Thirty-nine year old Ragna Anderson*
lived at 229 Grand Avenue and worked at the
Iroquois Theater. Her job was described as "scrub
woman." That probably meant cleaning restrooms and
perhaps mopping all those white marble floors and stairs
at the Iroquois. No
small task when winter precipitation got together
with 1903 coal
On December 30, 1903 Ragna took her daughter, Carrie
B. Anderson (b. c.1890) with
her to work so Carrie could see the season’s
Christmas pantomime, Mr. Bluebeard. Carrie
lived with her grandparents, Theodore and Ida
Anderson, father, Albert Anderson, and older sister,
Ida Anderson, at 352 W. Erie.
least expensive ticket for a standing space would
have cost about a third of Ragna’s pay for the day
so she may have gotten a free pass for Carrie’s
standing space in the third floor balcony. I found a
reference to the death of an unnamed Iroquois
Theater restroom attendant and suspect that it was
Ragna. That would have put her on the third floor
when the fire broke out.
Ragna would probably have run north on the promenade
toward the auditorium, intending to find Carrie in
the balcony. She may even have passed by the group
that included James Strong and his family on their
way to the fateful utility stairwell. Ironically,
Ragna may have carried a pass key that could have
opened the locked door at the bottom of the utility
stairwell and freed the twenty-five or so people trapped
impassable. Ragna may have become ensnared in
one of the struggling groups of people on the stairs
as she fought to get to the entrance to the balcony
to find her daughter.
Whether or not she made it into the balcony, when
the fireball hurled into the auditorium, she would
have been killed.
Meanwhile daughter Carrie was
out on the fire escape platform, crawling across a
plank to Northwestern, urging others to follow her
Five months after the fire a
benefit choral performance at the Vendome Hotel by
the Amabilita Club for Carrie's education
accumulated $697 on her behalf (over $18,000 in
today's dollars). It was at that time reported
that she was living with her grandfather, Alexander
Anderson at 392 W. Erie.
The only Anderson in
1904 city directories at that address was a
bricklayer named Theodore so Alexander may have been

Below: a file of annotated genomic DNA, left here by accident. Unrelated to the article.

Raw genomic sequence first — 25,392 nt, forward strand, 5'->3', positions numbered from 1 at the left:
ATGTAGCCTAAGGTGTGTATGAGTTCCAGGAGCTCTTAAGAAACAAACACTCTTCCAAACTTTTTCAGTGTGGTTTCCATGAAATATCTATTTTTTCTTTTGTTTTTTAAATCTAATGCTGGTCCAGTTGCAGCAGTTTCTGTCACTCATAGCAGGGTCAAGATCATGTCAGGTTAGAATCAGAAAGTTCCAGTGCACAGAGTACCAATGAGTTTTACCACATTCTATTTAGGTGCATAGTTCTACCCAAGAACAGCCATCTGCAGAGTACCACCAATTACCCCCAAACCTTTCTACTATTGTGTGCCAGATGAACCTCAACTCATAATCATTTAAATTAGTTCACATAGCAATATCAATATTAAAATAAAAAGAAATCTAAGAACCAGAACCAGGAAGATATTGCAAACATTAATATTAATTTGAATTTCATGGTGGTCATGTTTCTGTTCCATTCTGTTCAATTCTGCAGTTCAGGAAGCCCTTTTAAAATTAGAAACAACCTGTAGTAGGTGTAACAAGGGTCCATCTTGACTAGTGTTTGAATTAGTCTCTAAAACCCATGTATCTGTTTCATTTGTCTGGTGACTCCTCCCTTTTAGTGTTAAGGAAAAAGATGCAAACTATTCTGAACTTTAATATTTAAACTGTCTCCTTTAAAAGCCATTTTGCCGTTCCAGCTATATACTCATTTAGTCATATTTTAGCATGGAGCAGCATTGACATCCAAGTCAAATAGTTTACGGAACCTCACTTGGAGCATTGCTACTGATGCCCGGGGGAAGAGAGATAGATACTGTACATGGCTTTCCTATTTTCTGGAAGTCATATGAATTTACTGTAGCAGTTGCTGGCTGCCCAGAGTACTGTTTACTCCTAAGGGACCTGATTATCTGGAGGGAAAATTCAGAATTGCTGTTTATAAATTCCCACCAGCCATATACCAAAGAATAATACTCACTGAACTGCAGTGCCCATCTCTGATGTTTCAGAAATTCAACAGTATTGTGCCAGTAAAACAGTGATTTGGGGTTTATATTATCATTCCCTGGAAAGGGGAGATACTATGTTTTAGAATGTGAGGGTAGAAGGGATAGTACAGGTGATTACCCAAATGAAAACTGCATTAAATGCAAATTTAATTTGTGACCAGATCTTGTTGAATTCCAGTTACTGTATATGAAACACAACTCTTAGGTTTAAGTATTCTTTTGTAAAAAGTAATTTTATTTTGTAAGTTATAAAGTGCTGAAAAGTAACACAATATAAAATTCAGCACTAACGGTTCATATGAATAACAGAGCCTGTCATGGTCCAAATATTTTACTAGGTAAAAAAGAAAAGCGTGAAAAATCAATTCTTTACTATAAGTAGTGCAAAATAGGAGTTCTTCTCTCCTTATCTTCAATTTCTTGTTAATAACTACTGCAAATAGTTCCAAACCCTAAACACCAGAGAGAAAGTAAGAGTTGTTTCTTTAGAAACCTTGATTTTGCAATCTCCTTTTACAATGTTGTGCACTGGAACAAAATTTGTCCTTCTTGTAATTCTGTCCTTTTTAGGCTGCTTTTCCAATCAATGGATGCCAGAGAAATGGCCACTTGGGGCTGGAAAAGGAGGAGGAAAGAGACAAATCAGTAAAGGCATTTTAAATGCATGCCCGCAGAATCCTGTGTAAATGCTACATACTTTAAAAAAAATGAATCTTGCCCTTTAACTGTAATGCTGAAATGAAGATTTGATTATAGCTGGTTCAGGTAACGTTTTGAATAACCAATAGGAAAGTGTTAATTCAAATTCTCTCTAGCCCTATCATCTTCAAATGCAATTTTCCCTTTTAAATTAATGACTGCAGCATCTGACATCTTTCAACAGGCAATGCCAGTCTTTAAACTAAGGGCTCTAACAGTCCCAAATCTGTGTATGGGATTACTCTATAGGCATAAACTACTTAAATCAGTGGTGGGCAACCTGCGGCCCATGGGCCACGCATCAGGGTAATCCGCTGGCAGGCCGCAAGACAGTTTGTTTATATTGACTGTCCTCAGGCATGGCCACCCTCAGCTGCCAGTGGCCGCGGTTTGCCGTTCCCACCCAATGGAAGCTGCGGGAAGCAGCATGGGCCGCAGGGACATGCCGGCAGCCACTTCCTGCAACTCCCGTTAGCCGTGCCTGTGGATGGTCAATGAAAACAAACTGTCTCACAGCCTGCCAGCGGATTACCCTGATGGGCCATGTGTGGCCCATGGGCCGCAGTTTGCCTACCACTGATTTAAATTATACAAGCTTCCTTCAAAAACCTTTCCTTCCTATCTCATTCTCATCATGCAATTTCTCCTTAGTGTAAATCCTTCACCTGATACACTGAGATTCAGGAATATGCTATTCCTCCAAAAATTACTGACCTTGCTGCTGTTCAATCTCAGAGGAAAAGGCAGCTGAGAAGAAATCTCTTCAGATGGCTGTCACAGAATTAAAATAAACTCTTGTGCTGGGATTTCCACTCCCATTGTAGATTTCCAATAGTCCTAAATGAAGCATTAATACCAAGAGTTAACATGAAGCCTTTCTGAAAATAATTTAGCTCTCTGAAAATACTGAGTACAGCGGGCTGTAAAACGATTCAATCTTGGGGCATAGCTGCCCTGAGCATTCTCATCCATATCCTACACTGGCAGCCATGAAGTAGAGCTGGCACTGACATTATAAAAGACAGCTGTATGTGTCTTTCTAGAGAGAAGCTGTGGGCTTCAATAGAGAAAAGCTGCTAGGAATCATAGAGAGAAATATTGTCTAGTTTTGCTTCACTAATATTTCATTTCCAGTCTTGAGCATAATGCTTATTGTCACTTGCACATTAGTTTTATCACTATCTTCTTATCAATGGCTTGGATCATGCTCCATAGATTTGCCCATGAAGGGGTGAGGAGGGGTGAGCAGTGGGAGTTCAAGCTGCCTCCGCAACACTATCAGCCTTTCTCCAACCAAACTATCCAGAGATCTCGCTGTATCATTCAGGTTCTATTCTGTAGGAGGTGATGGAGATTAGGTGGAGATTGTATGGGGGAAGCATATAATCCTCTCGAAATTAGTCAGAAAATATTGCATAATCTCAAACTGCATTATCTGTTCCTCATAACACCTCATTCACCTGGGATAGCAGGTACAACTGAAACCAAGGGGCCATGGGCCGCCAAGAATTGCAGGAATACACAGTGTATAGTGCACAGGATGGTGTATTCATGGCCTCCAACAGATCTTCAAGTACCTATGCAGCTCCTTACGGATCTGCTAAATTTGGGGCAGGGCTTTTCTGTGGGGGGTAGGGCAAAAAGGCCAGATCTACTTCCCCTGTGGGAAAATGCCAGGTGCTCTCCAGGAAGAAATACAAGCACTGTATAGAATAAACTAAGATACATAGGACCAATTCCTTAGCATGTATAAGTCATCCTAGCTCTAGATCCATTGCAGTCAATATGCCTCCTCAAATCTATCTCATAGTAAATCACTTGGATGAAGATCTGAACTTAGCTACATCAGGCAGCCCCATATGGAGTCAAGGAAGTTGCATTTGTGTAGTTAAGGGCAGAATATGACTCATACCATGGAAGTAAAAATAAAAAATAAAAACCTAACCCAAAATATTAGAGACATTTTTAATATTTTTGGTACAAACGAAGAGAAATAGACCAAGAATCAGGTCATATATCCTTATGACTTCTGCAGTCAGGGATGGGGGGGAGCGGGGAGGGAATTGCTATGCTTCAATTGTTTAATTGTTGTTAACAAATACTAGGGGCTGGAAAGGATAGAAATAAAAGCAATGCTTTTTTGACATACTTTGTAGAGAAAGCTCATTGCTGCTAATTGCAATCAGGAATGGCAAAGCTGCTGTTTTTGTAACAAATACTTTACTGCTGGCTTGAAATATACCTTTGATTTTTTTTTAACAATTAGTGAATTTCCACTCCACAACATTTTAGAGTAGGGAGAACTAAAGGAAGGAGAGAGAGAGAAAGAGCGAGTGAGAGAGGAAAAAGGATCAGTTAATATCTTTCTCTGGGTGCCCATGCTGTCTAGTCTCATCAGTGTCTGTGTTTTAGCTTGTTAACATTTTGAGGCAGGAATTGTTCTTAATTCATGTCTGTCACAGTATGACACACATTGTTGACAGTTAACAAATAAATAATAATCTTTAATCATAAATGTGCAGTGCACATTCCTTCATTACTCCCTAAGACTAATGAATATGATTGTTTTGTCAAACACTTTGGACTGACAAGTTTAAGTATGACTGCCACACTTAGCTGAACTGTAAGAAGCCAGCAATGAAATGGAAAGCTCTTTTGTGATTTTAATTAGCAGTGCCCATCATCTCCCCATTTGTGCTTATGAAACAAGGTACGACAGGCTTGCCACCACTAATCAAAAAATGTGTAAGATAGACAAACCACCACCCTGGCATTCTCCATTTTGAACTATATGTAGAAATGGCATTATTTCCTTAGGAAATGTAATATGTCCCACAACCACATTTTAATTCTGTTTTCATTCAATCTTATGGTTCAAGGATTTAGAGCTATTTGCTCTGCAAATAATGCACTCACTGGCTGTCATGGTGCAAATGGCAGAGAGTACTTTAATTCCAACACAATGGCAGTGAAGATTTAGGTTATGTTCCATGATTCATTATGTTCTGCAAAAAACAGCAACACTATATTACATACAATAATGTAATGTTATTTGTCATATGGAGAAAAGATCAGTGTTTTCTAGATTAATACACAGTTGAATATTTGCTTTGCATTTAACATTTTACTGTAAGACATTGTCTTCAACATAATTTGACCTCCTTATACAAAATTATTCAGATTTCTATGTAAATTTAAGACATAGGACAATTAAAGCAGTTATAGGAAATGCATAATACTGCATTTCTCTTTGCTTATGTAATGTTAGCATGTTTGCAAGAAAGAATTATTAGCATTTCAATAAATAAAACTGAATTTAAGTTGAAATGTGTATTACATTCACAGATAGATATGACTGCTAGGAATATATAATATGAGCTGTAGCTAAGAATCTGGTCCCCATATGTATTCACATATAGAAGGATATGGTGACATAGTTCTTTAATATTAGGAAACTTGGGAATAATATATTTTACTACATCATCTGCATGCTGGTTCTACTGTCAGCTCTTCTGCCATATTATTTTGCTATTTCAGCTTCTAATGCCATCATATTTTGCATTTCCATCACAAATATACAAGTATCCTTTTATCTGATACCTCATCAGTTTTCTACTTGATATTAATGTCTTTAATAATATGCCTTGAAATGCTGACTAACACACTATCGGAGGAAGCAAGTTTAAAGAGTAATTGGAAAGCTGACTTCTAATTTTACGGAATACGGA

his middle name and he may have gone by Axel.
Carrie walk across or crawl, across the plank, I wonder? Crawling
in a floor length dress would require bunching the
dress up around the hips and keeping it there, not
an easy task when on hands and knees. If the
skirt slipped below her knees, crawling forward
would have quickly become all but impossible.
she leaned all her weight on one arm so as to use
the other hand to pull the dress back up and out of
the way, the plank might have tipped and she would
have fallen. On the other hand, if she crossed
standing upright, balancing might have been made doubly
difficult by that same dress becoming like a sail.
Whomever positioned the
plank, stories of flames licking out the fire escape
door and burning Carrie before she started across
were probably true because she spent the next forty
days at the Samaritan hospital recovering from her
injuries, including burns and a broken arm. It was
reported that she suffered from burns and trampling.
Carrie was released in time to testify at the grand
jury proceeding but reportedly did not yet know her
mother had not
survived. Questioning her without revealing that her
mother was deceased was not fruitful and she was
instead taken home to be told the truth about her
It seems very odd that Carrie
accepted an excuse about her mother not visiting
during the girl’s forty-day hospital stay but the
explanation might be related to Ragna not living
with her daughters. I failed to find
confirmation that Ragna and Albert Anderson were
married, or divorced. In general, I wore out the web trying to learn more
about Ragna or Ragne Anderson. According to the 1900 census
there were twenty-five women by that name living in the
United States, none in Chicago, and none in 1903
Chicago city directories.
In the years after the fire
Further education must not
have worked out for Carrie. At age 20 she
still lived with her grandparents, working as a
sales clerk in a dry goods store. She may have
been engaged in assembly work a decade later.
Mea culpa! A lesson
for yours truly about assumptions.
For a couple of years now I've
dismissed reports of Carrie having wrestled a fifty- to
seventy-pound wood plank. I've just reread
testimony from one of the painters at Northwestern, Charles Cubbon, before
the coroner's inquest in January, 1904 and am forced to correct that assumption.
Not only did Carrie successfully wrestle with the
plank but she was of small enough stature that the
painter estimated her to be an eight-year old.
hailed as a hero and two months after the fire was a
featured speaker at an Iroquois Theater fire
memorial, describing her experiences. (Note to
fellow WD fans: Judith would have done that :) )